By Ed Perkins, Tribune Content Agency
I once called true solo travel the Rodney Dangerfield of travel: It “got no respect” from the industry. Solo travelers were told to follow the “Noah’s Ark” formula: If you don’t want to pay an outrageous single supplement, pair up with someone. And if you can’t find anybody to share with you, we’ll find someone. True solo travelers often had to pay as much as couples.
But that’s changing. Even the most hidebound travel execs are starting to realize that, due to demographic and social changes, increasing numbers of travelers want to travel by themselves — as many as a third of the total travel market, by some estimates. The solo gouge remains, but it’s easing a bit, depending on how you travel.
Cruises. Nowhere is the sudden awareness of solo travelers more apparent than in the cruise industry. Norwegian’s newer ships have between 59 and 128 “studio” cabins targeting solo travelers, and four Fred Olsen ships have 40 to 64 single cabins. Other lines are a bit slower to catch the trend, but two newer Royal Caribbean ships have 28 solo units, several P&O ships have 18 to 27, half of Costa’s fleet have 17, and Cunard’s Queens have nine. Typically, solo cabins are pretty small, starting at around 100 square feet. All Norwegian studios are inside but include access to a dedicated singles lounge; other lines offer few outside solo cabins. Prices tend to be more than the lowest per person double occupancy (PPDO) rates, but are less than single occupancy of a double cabin. Unfortunately, other lines continue to gouge solo travelers with “single supplements,” ranging from 25 percent to 100 percent that vary with demand. And, so far, the river cruise folks haven’t yet caught up with the solo cabin trend.
When I asked Cruise Critic editor Carolyn Spencer Brown about the best way to find solo cruise pricing, she said to contact a travel agent, either by calling an online cruise specialist or by visiting a local retail agency location. Cruise Critic also posts several solo cruising guides and forums.
Hotels. Solo hotel rates are a mixed bag. Rooms in most modern hotels and motels are designed for double to quadruple occupancy, with one queen, one king, twins and often double-queens. Rates are generally the same for single or double occupancy: in effect, a 100 percent single supplement. The main exception is in Europe, where many small and midsize hotels, with rates that typically include breakfast, often offer single rates less than double rates. Also, B&Bs and other nontraditional accommodations often offer single accommodations and single pricing.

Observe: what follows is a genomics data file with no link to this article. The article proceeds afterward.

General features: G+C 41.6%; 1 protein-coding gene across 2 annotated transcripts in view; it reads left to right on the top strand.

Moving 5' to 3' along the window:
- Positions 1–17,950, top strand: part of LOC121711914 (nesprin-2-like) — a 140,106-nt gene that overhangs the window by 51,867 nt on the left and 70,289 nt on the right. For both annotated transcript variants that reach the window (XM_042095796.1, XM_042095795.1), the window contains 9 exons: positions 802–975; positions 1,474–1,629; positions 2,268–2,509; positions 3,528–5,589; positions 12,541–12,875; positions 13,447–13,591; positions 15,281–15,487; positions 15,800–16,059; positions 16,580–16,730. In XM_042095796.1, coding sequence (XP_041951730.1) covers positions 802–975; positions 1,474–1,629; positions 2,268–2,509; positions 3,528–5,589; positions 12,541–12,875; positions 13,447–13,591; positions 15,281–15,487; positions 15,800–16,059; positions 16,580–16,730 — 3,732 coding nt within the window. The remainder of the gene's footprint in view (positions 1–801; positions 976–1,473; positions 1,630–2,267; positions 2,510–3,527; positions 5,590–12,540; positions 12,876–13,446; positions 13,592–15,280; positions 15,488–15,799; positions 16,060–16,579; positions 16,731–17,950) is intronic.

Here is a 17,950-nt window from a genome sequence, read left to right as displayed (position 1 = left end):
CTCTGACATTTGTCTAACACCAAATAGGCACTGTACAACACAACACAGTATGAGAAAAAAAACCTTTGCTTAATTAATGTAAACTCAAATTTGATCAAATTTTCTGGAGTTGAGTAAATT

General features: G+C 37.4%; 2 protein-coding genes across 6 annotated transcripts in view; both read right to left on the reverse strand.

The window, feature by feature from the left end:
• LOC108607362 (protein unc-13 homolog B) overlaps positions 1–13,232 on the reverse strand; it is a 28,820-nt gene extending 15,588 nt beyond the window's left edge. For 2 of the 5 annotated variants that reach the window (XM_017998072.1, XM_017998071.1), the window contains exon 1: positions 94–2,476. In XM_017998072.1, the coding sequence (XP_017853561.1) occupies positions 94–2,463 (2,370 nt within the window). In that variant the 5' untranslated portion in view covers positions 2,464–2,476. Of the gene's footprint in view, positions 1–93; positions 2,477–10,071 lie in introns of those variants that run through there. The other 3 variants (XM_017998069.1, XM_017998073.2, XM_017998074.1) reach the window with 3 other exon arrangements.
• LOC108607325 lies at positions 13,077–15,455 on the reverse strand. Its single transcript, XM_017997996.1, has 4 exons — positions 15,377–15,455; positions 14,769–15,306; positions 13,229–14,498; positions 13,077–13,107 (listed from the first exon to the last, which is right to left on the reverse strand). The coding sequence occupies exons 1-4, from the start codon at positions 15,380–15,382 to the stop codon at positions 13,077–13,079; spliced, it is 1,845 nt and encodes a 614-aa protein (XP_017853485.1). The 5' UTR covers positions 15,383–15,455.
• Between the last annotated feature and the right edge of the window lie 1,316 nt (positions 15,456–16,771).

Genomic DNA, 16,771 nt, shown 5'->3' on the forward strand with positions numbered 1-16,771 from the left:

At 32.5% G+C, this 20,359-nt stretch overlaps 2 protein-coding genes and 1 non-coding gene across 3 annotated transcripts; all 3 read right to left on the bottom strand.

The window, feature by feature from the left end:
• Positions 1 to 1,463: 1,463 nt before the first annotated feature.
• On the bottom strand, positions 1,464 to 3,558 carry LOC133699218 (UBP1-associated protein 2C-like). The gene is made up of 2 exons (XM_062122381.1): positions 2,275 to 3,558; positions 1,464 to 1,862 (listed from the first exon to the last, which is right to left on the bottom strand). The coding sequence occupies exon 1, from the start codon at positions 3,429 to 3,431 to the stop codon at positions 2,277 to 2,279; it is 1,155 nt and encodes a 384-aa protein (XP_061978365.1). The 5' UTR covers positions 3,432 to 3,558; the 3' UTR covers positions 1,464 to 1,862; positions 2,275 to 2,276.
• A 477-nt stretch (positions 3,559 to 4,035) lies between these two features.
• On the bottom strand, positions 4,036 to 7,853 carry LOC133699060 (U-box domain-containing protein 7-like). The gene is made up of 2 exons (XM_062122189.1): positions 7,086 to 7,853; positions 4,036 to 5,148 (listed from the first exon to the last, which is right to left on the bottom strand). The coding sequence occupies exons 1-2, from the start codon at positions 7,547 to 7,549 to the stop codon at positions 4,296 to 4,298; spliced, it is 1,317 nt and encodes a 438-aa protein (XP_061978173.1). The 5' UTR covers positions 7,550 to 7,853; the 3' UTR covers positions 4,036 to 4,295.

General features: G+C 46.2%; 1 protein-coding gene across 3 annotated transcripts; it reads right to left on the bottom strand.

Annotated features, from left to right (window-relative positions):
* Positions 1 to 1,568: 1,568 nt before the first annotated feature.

The big online travel agencies and metasearch engines are pretty good about finding whatever solo rates may be available at hotels. But unless you’re prepared to pay the regular double price, you can forget the opaque hotel booking agencies, such as Hotwire and Priceline, which automatically default to double occupancy. You can also forget about vacation rentals. And flash sale OTAs and promotional coupon deals always price double occupancy and give you no single option.
Tours. Although most conventional tour packages are priced PPDO, a few agencies such as Singles Travel International list a small number of solo-accommodations tours, and many others tout low single supplements. But most tour operators still pitch “we’ll find you a roommate” rather than true solo tours.
Airlines and railroads. Common carriers are generally good to solo travelers. They price almost all ordinary tickets on an individual basis. Even so, you find a few concessions to couples. Some European rail passes sell “saver” versions at reduced per-person prices to couples who travel together on all trips. And airlines occasionally offer “free companion” fare promotions, although the fine print may require you to buy the first ticket at a higher price than the cheapest available ticket.
Rental Cars. By their nature rental cars entail stiff single supplements. That’s not going to change: Solo travelers who rent cars pay as much as a family of four.
A quick Google search returns many tour companies catering to solo travelers and solo travel blogs. If you prefer to travel solo, you have more options than ever.
(Send e-mail to Ed Perkins at firstname.lastname@example.org. Also, check out Ed’s new rail travel website at Rail-Guru.com.)
Tribune Content Agency — June 14, 2016
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